Australians may need to rewrite their history textbooks.

A new archaeological expedition may prove that the continent may have been discovered earlier than previously thought. Ian McIntosh, professor of anthropology at Indiana University, says he plans on visiting the location where five African coins were found in Australia’s Northern Territory in 1944 that have proven to be 1,000 years old, AAP reports.

“Multiple theses have been put forward by noted scholars, and the major goal is to piece together more of the puzzle. Is a shipwreck involved? Are there more coins? All options are on the table, but only the proposed expedition can help us answer some of these perplexing questions,” McIntosh said in a statement.

The coins were found by Maurie Isenberg, an Australian soldier stationed on Australia’s uninhabited Wessel Islands during World War II. In 1979, Isenberg had the coins identified by a museum who confirmed they were 1,000 years old and marked a map with an ‘X’ to remember where he found them.

The coins had been relatively forgotten for some time until McIntosh decided to spearhead an archaeological dig in the long-abandoned Wessel Islands – the first-ever since the coins’ discovery.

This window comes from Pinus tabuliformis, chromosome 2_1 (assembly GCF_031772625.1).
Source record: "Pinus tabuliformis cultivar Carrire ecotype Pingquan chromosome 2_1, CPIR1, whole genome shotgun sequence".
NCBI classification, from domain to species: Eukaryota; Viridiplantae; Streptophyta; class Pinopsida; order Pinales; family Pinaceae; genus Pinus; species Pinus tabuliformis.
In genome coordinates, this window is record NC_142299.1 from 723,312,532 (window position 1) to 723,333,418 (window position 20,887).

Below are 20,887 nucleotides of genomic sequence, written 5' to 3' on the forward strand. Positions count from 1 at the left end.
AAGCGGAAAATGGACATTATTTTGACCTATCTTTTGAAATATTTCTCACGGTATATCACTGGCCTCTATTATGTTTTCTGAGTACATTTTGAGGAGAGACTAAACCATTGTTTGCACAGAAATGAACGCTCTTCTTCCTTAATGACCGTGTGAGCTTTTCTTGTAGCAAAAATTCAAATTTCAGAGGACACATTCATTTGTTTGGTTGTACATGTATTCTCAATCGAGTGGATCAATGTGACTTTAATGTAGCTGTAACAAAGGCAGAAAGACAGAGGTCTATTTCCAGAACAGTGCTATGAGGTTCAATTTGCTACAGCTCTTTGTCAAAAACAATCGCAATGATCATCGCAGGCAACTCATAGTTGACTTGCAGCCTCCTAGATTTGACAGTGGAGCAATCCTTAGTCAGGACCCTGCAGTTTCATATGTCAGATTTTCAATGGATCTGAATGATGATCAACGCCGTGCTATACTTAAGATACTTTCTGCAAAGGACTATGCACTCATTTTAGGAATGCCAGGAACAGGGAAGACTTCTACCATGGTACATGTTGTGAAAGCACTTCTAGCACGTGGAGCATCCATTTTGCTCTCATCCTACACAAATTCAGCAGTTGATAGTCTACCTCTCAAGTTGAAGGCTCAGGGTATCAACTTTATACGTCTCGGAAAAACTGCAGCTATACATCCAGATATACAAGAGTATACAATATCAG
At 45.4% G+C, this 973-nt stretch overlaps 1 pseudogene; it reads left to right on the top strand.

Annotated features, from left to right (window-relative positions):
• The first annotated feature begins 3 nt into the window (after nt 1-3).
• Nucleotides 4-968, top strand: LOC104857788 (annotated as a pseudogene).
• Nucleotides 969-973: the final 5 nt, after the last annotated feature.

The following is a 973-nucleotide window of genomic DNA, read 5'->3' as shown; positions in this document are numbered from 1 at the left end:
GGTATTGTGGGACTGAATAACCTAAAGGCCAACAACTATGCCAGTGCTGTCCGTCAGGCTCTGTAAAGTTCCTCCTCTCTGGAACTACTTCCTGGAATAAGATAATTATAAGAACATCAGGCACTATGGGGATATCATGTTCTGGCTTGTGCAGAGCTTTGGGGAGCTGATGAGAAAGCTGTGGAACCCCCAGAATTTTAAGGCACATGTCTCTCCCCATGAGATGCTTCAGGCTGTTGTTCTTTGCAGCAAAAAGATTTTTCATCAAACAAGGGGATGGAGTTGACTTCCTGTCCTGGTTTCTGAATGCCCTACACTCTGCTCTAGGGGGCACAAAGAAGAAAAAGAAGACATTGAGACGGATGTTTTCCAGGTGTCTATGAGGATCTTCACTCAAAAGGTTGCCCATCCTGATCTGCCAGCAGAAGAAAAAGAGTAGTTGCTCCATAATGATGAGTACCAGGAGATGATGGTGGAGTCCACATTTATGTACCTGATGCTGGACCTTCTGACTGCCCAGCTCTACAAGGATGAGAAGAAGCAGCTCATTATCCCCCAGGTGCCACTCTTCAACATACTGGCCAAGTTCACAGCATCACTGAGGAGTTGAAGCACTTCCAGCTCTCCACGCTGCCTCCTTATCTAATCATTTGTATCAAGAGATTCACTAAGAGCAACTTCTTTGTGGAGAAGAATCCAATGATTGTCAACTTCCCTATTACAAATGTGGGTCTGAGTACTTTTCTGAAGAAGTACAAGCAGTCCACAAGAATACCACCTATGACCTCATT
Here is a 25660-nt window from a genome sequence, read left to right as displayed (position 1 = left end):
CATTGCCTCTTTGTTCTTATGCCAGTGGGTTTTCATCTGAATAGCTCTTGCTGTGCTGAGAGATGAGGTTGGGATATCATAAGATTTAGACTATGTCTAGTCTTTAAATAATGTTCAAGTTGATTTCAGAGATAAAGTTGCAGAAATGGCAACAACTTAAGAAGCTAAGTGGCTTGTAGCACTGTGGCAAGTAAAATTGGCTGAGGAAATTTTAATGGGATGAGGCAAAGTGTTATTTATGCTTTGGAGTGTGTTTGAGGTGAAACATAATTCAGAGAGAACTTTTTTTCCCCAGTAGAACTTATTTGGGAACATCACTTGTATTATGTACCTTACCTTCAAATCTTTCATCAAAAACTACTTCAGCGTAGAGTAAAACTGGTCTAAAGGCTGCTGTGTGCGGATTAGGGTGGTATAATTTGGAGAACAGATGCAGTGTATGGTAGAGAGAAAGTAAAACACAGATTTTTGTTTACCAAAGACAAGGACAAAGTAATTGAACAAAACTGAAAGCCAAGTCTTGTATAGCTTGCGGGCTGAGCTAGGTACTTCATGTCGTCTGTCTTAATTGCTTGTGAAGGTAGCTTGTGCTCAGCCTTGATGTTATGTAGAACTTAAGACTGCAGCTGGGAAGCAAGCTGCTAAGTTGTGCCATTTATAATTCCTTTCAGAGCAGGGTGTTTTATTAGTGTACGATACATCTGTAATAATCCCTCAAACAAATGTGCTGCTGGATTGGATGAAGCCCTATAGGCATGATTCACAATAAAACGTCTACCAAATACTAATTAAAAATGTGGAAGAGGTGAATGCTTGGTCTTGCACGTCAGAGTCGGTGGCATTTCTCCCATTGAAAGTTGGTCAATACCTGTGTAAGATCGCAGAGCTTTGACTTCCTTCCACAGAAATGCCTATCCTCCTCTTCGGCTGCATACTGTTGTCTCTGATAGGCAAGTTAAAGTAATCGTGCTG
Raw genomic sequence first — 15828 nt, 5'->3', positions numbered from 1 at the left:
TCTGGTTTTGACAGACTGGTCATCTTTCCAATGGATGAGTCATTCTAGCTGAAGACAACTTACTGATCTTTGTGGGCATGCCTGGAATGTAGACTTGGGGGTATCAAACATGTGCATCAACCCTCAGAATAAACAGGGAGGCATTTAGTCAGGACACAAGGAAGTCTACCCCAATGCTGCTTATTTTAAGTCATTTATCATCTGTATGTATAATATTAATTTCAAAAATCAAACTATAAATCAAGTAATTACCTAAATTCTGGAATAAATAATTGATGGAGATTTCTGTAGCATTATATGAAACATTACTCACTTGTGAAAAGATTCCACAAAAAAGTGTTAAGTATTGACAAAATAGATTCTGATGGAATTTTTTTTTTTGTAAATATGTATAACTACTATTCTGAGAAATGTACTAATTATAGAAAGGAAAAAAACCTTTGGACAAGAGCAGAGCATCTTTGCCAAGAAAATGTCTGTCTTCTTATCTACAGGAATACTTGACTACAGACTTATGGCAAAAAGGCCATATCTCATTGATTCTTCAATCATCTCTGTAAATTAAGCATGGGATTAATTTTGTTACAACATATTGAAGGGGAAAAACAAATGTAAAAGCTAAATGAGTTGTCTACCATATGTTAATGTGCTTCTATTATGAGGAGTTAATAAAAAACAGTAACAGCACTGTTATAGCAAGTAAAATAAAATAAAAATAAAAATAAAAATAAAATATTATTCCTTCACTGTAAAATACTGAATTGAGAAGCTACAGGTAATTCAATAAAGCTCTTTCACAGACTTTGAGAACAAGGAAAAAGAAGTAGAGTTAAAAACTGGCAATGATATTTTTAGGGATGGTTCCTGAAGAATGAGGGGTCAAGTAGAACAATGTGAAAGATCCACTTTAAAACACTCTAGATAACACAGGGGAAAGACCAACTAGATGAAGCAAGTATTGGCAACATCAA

The expedition will seek to answer the question of how the coins came to the Australian outback and whether British explorer James Cook was one of the first to discover the "terra nullius" in 1770.

McIntosh points to shipwrecks as a possible answer as to the origins of coins in the Australian outback. The islands lie on a popular ancient trading route that linked East Africa, Arabia, India and the Spice Islands. Four of the nine coins discovered belong to the Dutch East India Company.

The five remaining coins date back from the 900s to the 1300s and come from Kilwa Sultanate, now a World Heritage ruin south of Zanzibar, in Tanzania. Besides Africa and Australia, the coins have only been spotted in Oman.